Local

Drought-Starved Mississippi Slowing Work On New Bridge

Brett Blume
View Comments
CRANE STYLE: A look at the vast array of construction cranes being used to construct the new interchange that will serve as the eastern entrance from I-70 onto the new Mississippi River Bridge. (KMOX/Brett Blume)

CRANE STYLE: A look at the vast array of construction cranes being used to construct the new interchange that will serve as the eastern entrance from I-70 onto the new Mississippi River Bridge. (KMOX/Brett Blume)

News

Get Breaking News First

Receive News, Politics, and Entertainment Headlines Each Morning.
Sign Up

ST. LOUIS (KMOX) –  Work on the new Mississippi River Bridge is being hampered by something that never showed up in any blueprints — the Drought of 2012.

“We had planned to float some of these deck sections in on barges, but since the river’s so low the barges can’t get between the piers and the banks,” explains MoDOT’s Greg Horn, project director. “So we’re having to build those sections in place, which of course takes more time.”

Horn tells KMOX News they’re having to transfer each piece of the new bridge deck across the low water using cranes, instead of building entire sections ahead of time and floating them across on barges.

The drought-stricken river, which currently measures -0.8 below sea level at St. Louis, has been creating problems all up and down the length of the mighty Mississippi.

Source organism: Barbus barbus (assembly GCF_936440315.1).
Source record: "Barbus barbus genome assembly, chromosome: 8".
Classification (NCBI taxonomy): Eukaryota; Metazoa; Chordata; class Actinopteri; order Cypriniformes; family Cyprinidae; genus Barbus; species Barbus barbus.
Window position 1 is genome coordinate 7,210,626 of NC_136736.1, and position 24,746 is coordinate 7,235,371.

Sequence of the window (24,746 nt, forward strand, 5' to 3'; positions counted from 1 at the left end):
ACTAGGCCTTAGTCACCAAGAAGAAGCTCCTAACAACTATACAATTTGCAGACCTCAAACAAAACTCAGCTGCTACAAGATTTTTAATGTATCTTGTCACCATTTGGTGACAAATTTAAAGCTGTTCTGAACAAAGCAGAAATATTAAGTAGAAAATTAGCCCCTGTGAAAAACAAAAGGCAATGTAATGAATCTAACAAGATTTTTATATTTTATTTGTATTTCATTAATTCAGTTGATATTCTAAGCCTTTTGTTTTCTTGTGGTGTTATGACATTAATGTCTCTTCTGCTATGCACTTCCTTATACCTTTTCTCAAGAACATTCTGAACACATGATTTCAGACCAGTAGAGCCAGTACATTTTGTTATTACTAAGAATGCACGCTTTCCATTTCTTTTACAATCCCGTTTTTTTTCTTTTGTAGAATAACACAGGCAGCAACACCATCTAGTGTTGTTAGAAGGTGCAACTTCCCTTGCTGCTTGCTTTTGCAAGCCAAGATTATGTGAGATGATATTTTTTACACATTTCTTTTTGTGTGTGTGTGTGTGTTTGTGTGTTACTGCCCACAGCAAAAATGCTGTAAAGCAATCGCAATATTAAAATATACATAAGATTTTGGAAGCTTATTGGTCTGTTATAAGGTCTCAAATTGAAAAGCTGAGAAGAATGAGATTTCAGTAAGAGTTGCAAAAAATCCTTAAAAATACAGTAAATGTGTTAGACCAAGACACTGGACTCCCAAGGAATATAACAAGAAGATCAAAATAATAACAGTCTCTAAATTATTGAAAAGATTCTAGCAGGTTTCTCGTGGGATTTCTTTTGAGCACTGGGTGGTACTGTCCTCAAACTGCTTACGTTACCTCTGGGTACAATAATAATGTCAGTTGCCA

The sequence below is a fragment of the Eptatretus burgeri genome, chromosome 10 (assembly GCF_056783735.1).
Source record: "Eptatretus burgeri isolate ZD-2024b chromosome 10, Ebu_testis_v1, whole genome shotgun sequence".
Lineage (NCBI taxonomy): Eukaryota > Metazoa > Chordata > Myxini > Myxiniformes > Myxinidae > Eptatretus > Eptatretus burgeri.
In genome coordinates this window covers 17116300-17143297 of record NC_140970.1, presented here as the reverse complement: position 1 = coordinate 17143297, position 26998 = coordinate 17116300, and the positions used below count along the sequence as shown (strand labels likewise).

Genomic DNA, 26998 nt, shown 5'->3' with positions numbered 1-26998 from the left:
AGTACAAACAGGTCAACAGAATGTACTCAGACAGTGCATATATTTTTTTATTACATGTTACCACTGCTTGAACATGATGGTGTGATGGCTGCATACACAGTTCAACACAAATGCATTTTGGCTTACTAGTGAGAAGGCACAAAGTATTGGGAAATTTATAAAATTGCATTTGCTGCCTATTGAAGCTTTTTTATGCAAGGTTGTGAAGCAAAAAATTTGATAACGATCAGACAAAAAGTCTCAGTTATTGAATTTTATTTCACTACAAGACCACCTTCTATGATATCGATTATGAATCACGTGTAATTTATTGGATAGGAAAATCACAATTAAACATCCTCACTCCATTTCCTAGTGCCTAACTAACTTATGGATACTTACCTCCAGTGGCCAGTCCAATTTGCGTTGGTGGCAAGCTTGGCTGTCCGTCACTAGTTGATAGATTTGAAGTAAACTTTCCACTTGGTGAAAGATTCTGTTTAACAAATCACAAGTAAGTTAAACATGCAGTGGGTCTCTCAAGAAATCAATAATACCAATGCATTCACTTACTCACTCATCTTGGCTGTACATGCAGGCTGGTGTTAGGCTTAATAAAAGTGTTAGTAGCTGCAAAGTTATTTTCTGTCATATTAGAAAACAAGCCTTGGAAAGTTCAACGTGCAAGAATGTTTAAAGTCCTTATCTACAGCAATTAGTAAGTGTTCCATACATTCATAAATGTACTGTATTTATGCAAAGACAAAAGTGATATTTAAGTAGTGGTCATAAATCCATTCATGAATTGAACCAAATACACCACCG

Barges have gotten stuck on newly-exposed sand banks, entire sections of river have been closed to navigation, and salt water from the Gulf of Mexico has even starting seeping into the river delta down south.

Horn says barring any further unforeseen circumstances, however, they’re still on track to open the new bridge in January 2014.

The scale of the project is enormous, Horn points out.

In addition to putting in the bridge deck, crews are also currently stringing up the steel cables that will support the $670 million dollar span.

“The cables are about the diameter of a nickel,” Horn says. “There’s about six-hundred miles worth of cable, which is enough to stretch from here to Kansas City and back.”

It’s expected to take about a year to finish building the deck and stringing all of that cable.

View Comments
blog comments powered by Disqus
Follow

Get every new post delivered to your Inbox.

Join 3,996 other followers